March 12, 2017

Prescott's 1st Ordinances Reveal the Charm of a Small Village

It was May 12th, 1873 when the Village of Prescott's Council met to pass its first two ordinances.

The two simple and quaint laws offer an interesting insight into the everyday life of the early, small settlement.

The first ordinance dealt with the job descriptions of the four primary city workers. The second dealt with criminal laws concerning "Breaches of the Peace."

ORDINANCE No. 1: (The duties of the four primary village employees.)

First was the Village Marshall. He was charged "to arrest and bring before the Recorder, all persons found violating any village ordinance or order and to hold such person in arrest..." The Marshall was also instructed that any prisoners in his charge "may be employed upon any public work under the charge of the Marshall."

When it came to funding his endeavors, things were kept simple. The Marshall was "to receive from time to time such sums for the keeping of prisoners as the Council may order."

That same meeting, the Council passed corresponding "Order No. 1" which instructed the Marshall to "appoint one or more deputies (and that) such deputies shall qualify before the Recorder before entering upon the duties of the office."

Second was the town's Recorder. Keeping the village records was hardly a full-time job back then, so he was also charged to serve as Judge at certain legal proceedings.

He was to hear the charges brought by the Marshall within 48 hours of arrest to determine if it was worthy of going to trial. He was also responsible for keeping track of fines paid and time served. It was decreed that those found guilty who could not pay their fine could work it off in prison at the rate of a dollar a day.

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The Assessor, of course, was to provide an assessment of "all property of whatever nature and kind within the corporate limits of the village of Prescott" except Federal, County and Territory property. Interestingly, the assessment roll of the village was to be "made up in manner as required by the Sheriff of the county of Yavapai." It was also stated that "there shall not be more than one assessment in any one year."

Lastly there was the Fire Commissioner. It was his duty "to examine all chimneys, flues, stove-pipes or other which fire is used in all buildings now standing, or that may hereafter be erected."

If defects were found, the owner was expected to fix it within five days. If he did not "such owner...upon conviction before the Recorder (would) be fined...any sum not exceeding $100."

The two most important public safety positions were Marshall and Fire Commissioner. A telling detail of just how small Prescott was in 1873 was the fact that in Order No. 1, "The Marshall is hereby appointed Fire Commissioner." He was to receive "$40 per month."

That would not be the only source of income for the Marshall. He was also to "receive 5% of all taxes collected by him and shall be entitled to all other fees allowed by statute." So in addition to the duties of Marshall and Fire Commissioner, he was also expected to collect the delinquent taxes!

Order No. 1 also set the wages for others.

"The Recorder as Clerk of the Council shall receive $5 for attendance at each sitting of the Council," Order No. 1 stated. For his court work, he was to receive the standard fees that were "allowed Justices of the Peace for similar services." He was also allowed to charge 50 cents for each copy requested, as well as 50 cents for his certification of that copy.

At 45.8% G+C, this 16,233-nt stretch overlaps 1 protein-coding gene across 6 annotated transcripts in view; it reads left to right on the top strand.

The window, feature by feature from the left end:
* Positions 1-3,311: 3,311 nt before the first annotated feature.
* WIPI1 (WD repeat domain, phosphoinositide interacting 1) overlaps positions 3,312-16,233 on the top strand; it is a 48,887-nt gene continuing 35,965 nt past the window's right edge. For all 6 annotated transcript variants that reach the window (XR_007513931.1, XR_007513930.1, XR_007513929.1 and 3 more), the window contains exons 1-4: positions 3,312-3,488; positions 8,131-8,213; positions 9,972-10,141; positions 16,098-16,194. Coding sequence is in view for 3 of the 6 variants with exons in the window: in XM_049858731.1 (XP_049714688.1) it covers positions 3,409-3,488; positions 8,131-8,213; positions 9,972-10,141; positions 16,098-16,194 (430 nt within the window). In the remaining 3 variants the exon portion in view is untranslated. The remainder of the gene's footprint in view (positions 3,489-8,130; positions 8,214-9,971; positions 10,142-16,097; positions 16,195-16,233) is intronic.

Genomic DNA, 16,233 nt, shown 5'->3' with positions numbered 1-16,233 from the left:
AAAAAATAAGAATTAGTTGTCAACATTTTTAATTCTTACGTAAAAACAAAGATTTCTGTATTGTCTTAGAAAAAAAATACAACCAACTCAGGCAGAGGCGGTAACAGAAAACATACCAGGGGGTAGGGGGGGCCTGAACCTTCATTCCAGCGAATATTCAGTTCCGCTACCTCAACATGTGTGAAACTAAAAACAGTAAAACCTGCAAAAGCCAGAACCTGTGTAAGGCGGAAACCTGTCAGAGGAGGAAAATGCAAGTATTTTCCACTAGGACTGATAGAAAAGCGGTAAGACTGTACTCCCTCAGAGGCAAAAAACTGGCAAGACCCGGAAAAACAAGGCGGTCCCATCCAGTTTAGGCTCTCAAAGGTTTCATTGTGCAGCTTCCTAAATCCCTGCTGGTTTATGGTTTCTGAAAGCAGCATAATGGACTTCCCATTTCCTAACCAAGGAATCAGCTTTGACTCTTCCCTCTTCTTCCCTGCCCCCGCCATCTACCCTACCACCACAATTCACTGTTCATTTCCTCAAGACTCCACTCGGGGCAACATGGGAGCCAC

The village Treasurer's wages in whole consisted of a cut of "3% of all moneys paid into the Treasury."

The Assessor was to get $7 a day for his service--not to exceed $70 for the entire job. The fact that the entire assessment of the town was expected to take no more than ten days also speaks of Prescott's small size at that time.

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ORDINANCE No. 2 (Defined the first crimes.)

All the crimes detailed in Ordinance No. 2 were described as "Breaches of the Peace" and were punishable by up to a $100 fine.

It was unlawful to "draw or exhibit in a rude or threatening manner...any knife, pistol, gun or other deadly weapon except in necessary self-defense."

It was also deemed unlawful to discharge any firearm whatsoever within the inhabited limits of the village. Exemption was provided for law-officers and cases of self defense. (This effectively banned hunting within the village limits.)

You could be arrested for being "found drunk upon the streets;" using "loud, boisterous language;" or if you "incite or urge any affray or riot."

Finally, one needed to keep strict control of his riding animal! It was unlawful to ride hazardously "through the plazas, streets, lanes or alleys."

That was not all. The Council's lengthy list of where animals should NOT be allowed is entertaining: It was wrong to "willfully and maliciously ride or drive any horse, mule or other riding animal upon any porch, sidewalk or under any (home or business') awning."

It was also specifically prohibited to ride one's animal "into any dwelling, store, saloon or other business house thereby terrifying the occupants thereof and endangering life and property." (Considering just how specific this section of the ordinance is, one wonders just how often this previously happened!)

Eventually there would be hundreds of more ordinances to come. But the charm of the first two elicit a smile for a time when things were much simpler and the "village" was much smaller.

Tourist Tip:
Something a bit different this time: Why not consider starting a business in Prescott? 

CLICK HERE for the Greater Prescott Regional Economic Partnership
Here you will find all the information and economic data (including incentives) for starting your business in this popular, perfect climate.


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